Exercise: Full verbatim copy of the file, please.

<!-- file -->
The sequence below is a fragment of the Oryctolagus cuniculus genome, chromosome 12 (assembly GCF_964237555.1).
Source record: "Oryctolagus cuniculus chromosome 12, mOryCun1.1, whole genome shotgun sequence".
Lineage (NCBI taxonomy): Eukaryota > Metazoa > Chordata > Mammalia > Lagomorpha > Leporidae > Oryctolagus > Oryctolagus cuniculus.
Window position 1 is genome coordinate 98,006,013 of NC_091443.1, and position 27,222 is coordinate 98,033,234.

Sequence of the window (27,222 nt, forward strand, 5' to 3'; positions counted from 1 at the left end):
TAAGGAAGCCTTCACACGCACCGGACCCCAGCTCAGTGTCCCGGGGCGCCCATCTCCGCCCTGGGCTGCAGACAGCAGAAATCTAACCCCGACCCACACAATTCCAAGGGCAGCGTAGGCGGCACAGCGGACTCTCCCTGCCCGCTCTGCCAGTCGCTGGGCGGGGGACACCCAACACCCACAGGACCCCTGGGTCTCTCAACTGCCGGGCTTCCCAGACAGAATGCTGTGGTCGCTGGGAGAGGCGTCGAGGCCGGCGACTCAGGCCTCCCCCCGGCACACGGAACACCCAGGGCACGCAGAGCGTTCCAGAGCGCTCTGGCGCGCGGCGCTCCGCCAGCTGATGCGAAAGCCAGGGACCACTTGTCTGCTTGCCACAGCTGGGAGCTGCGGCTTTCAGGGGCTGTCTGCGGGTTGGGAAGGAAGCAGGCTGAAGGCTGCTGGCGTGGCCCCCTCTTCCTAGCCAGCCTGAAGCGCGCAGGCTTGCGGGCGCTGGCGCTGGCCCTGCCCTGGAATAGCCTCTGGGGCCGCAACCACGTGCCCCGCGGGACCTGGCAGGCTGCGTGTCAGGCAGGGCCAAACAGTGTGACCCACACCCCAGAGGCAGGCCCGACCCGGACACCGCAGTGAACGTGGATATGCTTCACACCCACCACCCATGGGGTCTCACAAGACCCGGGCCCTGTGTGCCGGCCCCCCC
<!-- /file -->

The sequence below is a fragment of the Oryctolagus cuniculus genome, chromosome 12 (assembly GCF_964237555.1).
Source record: "Oryctolagus cuniculus chromosome 12, mOryCun1.1, whole genome shotgun sequence".
Lineage (NCBI taxonomy): Eukaryota > Metazoa > Chordata > Mammalia > Lagomorpha > Leporidae > Oryctolagus > Oryctolagus cuniculus.
Window position 1 is genome coordinate 98,006,013 of NC_091443.1, and position 27,222 is coordinate 98,033,234.

Sequence of the window (27,222 nt, forward strand, 5' to 3'; positions counted from 1 at the left end):
TAAGGAAGCCTTCACACGCACCGGACCCCAGCTCAGTGTCCCGGGGCGCCCATCTCCGCCCTGGGCTGCAGACAGCAGAAATCTAACCCCGACCCACACAATTCCAAGGGCAGCGTAGGCGGCACAGCGGACTCTCCCTGCCCGCTCTGCCAGTCGCTGGGCGGGGGACACCCAACACCCACAGGACCCCTGGGTCTCTCAACTGCCGGGCTTCCCAGACAGAATGCTGTGGTCGCTGGGAGAGGCGTCGAGGCCGGCGACTCAGGCCTCCCCCCGGCACACGGAACACCCAGGGCACGCAGAGCGTTCCAGAGCGCTCTGGCGCGCGGCGCTCCGCCAGCTGATGCGAAAGCCAGGGACCACTTGTCTGCTTGCCACAGCTGGGAGCTGCGGCTTTCAGGGGCTGTCTGCGGGTTGGGAAGGAAGCAGGCTGAAGGCTGCTGGCGTGGCCCCCTCTTCCTAGCCAGCCTGAAGCGCGCAGGCTTGCGGGCGCTGGCGCTGGCCCTGCCCTGGAATAGCCTCTGGGGCCGCAACCACGTGCCCCGCGGGACCTGGCAGGCTGCGTGTCAGGCAGGGCCAAACAGTGTGACCCACACCCCAGAGGCAGGCCCGACCCGGACACCGCAGTGAACGTGGATATGCTTCACACCCACCACCCATGGGGTCTCACAAGACCCGGGCCCTGTGTGCCGGCCCCCCC